Wednesday, July 2, 2008

Oh and by the way -

I was vacationing abroad when this little nugget found its way to my email inbox, courtesy of a neighbor:

Sent: Tuesday, June 17, 2008 3:26 PM
Subject: Please join us -- Hennepin County demolition initiative for
boarded and vacant houses in Minneapolis
Importance: High

Hennepin County Commissioner Mike Opat would like to invite your office
to a news conference tomorrow morning announcing Hennepin County's
to demolish boarded and vacant homes in Minneapolis. We hope you are
able to attend. Please forward this message to other stakeholders who
may be
interested, and call or email me with any questions.

Hennepin County to fund demolition of at least 50 blighted properties in

A news conference will be held Wednesday to announce a Hennepin County
initiative providing $1.25 million in funding to demolish boarded and
homes in Minneapolis. The county will fund at least 50 demolitions of
properties that are blighted and pose a public safety threat to
Since many of the condemned homes have been abandoned because of
mortgage foreclosure, the initiative is aimed at accelerating the
housing market
turnaround and stabilizing and securing neighborhoods.

WHEN: Wednesday, June 18, at 10:30 a.m.

WHERE: 2914 Dupont Ave. N. in Minneapolis -- a condemned, burned-out
house that will be among the properties demolished by this initiative:
(See attached file: 2914 Dupont North (2).JPG)

WHO: Join Hennepin County Commissioner Mike Opat, other elected
officials and staff from Hennepin County and the City of Minneapolis,
and housing
and community organizations and residents.

CONTACT: Office of Hennepin County Commissioner Mike Opat, 612-348-7881

DETAILS: Tuesday the Hennepin County Board of Commissioners approved a
resolution, authored by Commissioner Mike Opat, to address major blight
public safety issues in Minneapolis by demolishing at least 50 vacant
and boarded residential properties.

The resolution includes $1.25 million in Hennepin County funding --
$500,000 from the Environmental Response Fund for environmental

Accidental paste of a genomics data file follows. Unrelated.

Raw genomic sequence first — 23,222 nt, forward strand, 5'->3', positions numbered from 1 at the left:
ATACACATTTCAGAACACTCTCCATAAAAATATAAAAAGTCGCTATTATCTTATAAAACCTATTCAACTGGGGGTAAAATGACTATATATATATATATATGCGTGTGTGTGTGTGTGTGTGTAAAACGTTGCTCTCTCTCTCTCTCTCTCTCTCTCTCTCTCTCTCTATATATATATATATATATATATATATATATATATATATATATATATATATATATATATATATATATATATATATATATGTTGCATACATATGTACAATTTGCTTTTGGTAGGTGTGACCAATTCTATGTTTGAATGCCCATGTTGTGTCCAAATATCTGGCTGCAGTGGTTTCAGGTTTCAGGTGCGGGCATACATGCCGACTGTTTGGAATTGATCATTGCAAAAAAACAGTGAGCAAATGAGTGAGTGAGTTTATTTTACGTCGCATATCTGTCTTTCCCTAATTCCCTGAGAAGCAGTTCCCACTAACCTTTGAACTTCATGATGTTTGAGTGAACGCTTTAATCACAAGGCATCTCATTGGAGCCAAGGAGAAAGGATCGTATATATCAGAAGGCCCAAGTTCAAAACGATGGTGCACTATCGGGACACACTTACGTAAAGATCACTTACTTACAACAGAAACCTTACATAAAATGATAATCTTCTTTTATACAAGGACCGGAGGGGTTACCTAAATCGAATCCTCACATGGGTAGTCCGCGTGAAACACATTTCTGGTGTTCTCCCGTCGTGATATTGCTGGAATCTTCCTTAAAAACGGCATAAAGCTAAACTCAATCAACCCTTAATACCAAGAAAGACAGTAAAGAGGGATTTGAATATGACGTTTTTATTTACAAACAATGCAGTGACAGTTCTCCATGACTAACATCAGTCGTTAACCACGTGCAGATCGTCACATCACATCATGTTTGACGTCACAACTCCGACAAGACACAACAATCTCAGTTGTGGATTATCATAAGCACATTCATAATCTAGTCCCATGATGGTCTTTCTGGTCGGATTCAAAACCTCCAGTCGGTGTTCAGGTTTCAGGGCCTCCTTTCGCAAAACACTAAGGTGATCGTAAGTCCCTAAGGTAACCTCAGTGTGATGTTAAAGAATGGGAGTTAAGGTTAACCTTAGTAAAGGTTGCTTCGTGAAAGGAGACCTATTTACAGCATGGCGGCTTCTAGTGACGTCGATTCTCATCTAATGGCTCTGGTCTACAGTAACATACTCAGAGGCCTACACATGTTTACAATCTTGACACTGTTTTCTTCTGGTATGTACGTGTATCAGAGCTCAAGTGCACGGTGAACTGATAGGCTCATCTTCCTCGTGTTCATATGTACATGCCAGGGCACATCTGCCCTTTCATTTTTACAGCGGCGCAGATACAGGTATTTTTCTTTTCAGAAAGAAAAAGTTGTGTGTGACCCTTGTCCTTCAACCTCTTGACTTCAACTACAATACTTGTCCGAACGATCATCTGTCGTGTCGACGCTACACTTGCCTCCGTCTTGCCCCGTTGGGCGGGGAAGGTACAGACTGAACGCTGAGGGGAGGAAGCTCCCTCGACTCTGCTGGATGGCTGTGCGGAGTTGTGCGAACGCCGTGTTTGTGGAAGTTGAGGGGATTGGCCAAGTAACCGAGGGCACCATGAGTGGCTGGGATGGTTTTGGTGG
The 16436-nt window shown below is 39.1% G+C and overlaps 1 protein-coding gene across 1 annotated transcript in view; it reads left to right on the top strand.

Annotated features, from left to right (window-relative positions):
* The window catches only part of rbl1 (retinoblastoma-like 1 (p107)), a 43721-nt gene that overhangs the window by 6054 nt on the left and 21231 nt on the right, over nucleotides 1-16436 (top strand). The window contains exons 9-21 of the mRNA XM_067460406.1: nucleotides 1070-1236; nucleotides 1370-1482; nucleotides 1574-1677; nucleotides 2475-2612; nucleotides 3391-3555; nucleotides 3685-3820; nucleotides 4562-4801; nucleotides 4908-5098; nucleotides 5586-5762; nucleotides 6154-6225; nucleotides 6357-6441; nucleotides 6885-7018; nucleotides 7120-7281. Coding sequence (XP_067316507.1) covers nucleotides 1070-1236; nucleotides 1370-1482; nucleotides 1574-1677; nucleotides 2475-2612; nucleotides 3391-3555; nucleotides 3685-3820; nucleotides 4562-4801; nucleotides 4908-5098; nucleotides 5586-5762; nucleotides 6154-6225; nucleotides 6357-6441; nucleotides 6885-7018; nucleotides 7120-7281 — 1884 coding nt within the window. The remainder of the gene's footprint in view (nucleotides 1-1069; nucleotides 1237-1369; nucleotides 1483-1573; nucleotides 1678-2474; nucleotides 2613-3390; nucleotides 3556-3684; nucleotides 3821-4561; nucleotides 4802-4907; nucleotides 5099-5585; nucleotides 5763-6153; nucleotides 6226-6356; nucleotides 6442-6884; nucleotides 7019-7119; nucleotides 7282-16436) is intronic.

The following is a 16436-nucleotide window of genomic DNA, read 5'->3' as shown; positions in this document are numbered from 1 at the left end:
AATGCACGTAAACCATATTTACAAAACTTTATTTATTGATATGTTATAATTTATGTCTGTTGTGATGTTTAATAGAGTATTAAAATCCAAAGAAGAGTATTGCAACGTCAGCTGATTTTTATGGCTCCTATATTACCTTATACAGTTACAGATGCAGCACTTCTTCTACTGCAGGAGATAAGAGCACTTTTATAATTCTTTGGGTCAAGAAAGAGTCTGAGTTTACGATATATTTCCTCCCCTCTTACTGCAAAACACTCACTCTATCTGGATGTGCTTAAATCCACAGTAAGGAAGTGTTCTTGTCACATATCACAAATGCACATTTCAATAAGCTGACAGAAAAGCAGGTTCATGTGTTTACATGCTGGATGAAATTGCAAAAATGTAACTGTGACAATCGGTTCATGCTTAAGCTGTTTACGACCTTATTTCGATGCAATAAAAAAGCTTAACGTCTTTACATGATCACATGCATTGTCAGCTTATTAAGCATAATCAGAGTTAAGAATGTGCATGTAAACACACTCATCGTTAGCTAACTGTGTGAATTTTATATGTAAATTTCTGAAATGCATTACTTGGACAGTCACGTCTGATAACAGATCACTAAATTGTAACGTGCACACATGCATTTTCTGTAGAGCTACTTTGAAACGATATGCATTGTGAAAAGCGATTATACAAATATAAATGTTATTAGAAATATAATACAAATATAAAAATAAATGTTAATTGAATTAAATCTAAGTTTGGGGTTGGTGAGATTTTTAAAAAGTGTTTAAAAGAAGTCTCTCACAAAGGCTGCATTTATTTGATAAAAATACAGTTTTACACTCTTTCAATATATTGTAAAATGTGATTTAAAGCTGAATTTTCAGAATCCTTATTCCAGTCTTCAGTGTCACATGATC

assessment and
cleanup; $500,000 in contingency funding for demolition work; and
$250,000 from the Solid Waste Enterprise Fund for transport and waste
Environmental concerns for the properties include the presence of
lead-based paint, asbestos and other hazardous materials.

All of the properties will be demolished by Dec. 31 and final site
activities completed by June 30, 2009. An assessment of $17,500, or 70
percent of
the average cost for assessment, cleanup, demolition and disposal, will
be made on each property, repayable to Hennepin County.

Phil Essington
Office of Commissioner Mike Opat
Hennepin County
300 S. 6th St., Mpls, MN 55487-0240
612.348.5206, f) 612.348.8701

This makes me feel ill.


Margaret said...

Aw Ranty, we know you love the old houses. And some of them are great and have the potential to be wonderful again. The problem is, we don't have enough Rantys on the Northside. As I've commented before, I am a big fan of demolition where the housing stock no longer meets the needs of today's market or safety for that matter. Not to say that we can't have clever architects do changes or that materials can't be repurposed. In a lot of these cases, you've got stairs,windows, doorways, etc. that the city, State and Federal government won't let you rent with and you expect a working to middle class person or family to buy and live there? A few maybe, but not enough.

We are lucky that the city seems to be serious about trying to keep up. I am from Detroit and when there is a surfeit of derelict houses, it's not a good thing for a city.

Ranty said...

When I lived in Phillips, vacant lots were one of the biggest annoyances around. Not only did they serve to rip the visual fabric of the neighborhood architecture, but they also made highly convenient escape alleys for criminals ditching cops, kids skipping school, etc.

In the summer they were handy collectors of blown trash and hidden drugs, (particularly the MCDA-owned ones that didn't get mowed often enough in the summer) and in the winter their oft-unshoveled sections of walk were perfect for forcing my wheelchair-bound neighbors into the icy streets.

The ones on my block seemed always to remain vacant just until neighbors decided to garden them - then we'd get a shoddy GMHC house thrown up in response to the the big bad "housing crisis" (which nobody ever seemed to remember existed on demolition days.)

Margaret said...

I agree about the crappy housing that sometimes gets built after an old house is demolished. There was a whole wave of scam builders sucking up to the city awhile ago building "modular" homes that were pretty much just glorified trailers. That's a whole generation or more where that property will do nothing but lose value even without the collapse of the market.

Josh said...

It's a shame an organization like Habitat for Humanity doesn't get more involved with rehabilitating distressed urban properties-- especially considering the commuting cost associated with the cheap suburban/exurban lots they typically favor. Habitat and its army of volunteers seem like one of the only organizations that could cost-effectively rehab a quantity old houses for affordable owner-occupied use.

billy said... - Go ahead and tell me how you're going to rehab that house. I've got one just like it across the street. Bring on the bulldozers.

Ranty said...

Personally I wouldn't try to rehab that one Billy, you are right. It looks pretty far gone.

Unfortunately, for every one like that, there are 2-3 more candidates like this: